For the uninitiated, "Paris Sessions" may not the best place to begin. For those, it’s best to listen first to the Verve and Blue Note recordings of the late 1940s and early 1950s. For others, this is a fascinating document that argues some of his work in exile certainly merits careful consideration.
As a result of mental instability and physical deterioration, Powell’s later work in France between 1957 and 1963 can be a muddled but sometimes sparkling affair. His Parisian travails are painfully recounted in Francis Paudras’ memoir, "Dance of the Infidels." Paudras propped up Powell in Paris during his later years leading to a brief, glorious, but ultimately disastrous, return to New York in 1964.
"Paris Sessions" is a sampling of the twelve-volume Paudras-produced work and therefore presents some of the brightest jewels of this period. These shimmering pieces are recorded live in Parisian clubs. Powell is luminously supported on many of the pieces by bassist Pierre Michelot and drummer Kenny Clarke with guest appearances by Zoot Sims and Dizzy Gillespie.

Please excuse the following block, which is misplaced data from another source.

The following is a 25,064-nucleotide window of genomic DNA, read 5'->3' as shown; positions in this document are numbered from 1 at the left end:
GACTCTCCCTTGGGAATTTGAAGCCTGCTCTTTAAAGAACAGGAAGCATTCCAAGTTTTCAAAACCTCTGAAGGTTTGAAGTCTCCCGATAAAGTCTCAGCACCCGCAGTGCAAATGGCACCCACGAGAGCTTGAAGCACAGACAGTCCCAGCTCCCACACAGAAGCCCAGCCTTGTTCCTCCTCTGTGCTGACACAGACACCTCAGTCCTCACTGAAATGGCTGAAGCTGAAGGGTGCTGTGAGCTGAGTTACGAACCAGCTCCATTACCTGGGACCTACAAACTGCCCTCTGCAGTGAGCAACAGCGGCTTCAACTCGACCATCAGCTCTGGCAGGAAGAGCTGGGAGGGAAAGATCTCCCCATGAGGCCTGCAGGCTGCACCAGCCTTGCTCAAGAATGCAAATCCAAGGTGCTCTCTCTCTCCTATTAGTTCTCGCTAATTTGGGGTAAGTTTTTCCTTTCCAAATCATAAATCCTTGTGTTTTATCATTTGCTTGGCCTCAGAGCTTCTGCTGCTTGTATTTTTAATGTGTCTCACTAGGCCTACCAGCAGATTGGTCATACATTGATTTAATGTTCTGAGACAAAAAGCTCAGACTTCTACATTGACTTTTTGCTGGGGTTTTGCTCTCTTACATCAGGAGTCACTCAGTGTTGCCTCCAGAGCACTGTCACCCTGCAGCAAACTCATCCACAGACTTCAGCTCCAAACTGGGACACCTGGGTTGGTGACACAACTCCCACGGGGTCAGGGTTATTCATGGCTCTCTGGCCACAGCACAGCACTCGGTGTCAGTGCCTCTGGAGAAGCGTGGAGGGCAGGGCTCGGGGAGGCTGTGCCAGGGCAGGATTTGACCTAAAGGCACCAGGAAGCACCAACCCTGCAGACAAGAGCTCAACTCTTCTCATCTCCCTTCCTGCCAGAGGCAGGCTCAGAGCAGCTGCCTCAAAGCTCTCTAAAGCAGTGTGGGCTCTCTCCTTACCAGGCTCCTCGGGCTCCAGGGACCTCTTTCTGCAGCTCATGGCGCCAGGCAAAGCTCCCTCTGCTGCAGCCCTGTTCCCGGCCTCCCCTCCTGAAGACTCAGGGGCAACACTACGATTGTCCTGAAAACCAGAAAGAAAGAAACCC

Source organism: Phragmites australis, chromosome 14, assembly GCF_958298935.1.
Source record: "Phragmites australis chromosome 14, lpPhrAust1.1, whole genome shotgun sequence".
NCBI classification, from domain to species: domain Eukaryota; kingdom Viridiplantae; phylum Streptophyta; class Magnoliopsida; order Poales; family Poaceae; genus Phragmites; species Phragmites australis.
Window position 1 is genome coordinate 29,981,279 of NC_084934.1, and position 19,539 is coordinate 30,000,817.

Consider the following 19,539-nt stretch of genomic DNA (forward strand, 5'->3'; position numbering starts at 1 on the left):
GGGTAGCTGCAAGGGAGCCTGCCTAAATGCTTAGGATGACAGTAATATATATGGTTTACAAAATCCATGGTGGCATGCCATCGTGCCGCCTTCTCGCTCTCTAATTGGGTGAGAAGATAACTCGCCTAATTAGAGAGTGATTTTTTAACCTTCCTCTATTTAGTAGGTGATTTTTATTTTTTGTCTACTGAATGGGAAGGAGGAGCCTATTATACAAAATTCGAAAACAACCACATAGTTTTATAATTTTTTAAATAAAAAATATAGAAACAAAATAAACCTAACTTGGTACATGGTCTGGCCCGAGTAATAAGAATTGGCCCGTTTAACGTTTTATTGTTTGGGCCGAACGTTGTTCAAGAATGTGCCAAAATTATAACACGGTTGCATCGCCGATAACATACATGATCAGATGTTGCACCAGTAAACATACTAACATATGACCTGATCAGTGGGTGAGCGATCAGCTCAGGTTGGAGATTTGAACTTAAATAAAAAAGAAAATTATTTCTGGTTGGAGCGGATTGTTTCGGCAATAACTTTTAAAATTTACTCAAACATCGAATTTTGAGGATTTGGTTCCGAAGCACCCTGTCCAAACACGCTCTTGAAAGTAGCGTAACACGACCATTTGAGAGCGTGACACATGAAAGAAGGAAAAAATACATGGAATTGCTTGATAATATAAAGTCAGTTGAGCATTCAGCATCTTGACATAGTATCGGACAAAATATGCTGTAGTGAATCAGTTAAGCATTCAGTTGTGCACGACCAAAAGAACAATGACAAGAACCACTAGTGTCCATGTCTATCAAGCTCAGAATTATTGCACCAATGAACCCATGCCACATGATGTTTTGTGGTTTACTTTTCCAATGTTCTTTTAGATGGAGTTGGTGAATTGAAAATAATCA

"Get Happy’ may not be as well recorded as the others but it is an incredible piece of how intense Powell can play. It is so fast; it’s nearly out of control. It’s both manic and brilliant. Similarly, ‘Bud on Bach’ is a fascinating rumination on the old master’s work. He pays tribute to another master, Duke Ellington, on ‘Perdido,’ ‘Satin Doll,’ "I Got It Bad (And That Ain’t Good)’ and a piece that could have been written by Ellington, ‘Tune for Duke.’ ‘How High the Moon’ ripples with joy with Gillespie’s trumpet-work.
Bud Powell is one of those artists that everyone should be exposed to. Not only is his music brilliant, it also reveals that muddy line between madness and genius. "Paris Sessions" is a beautiful, troubling document.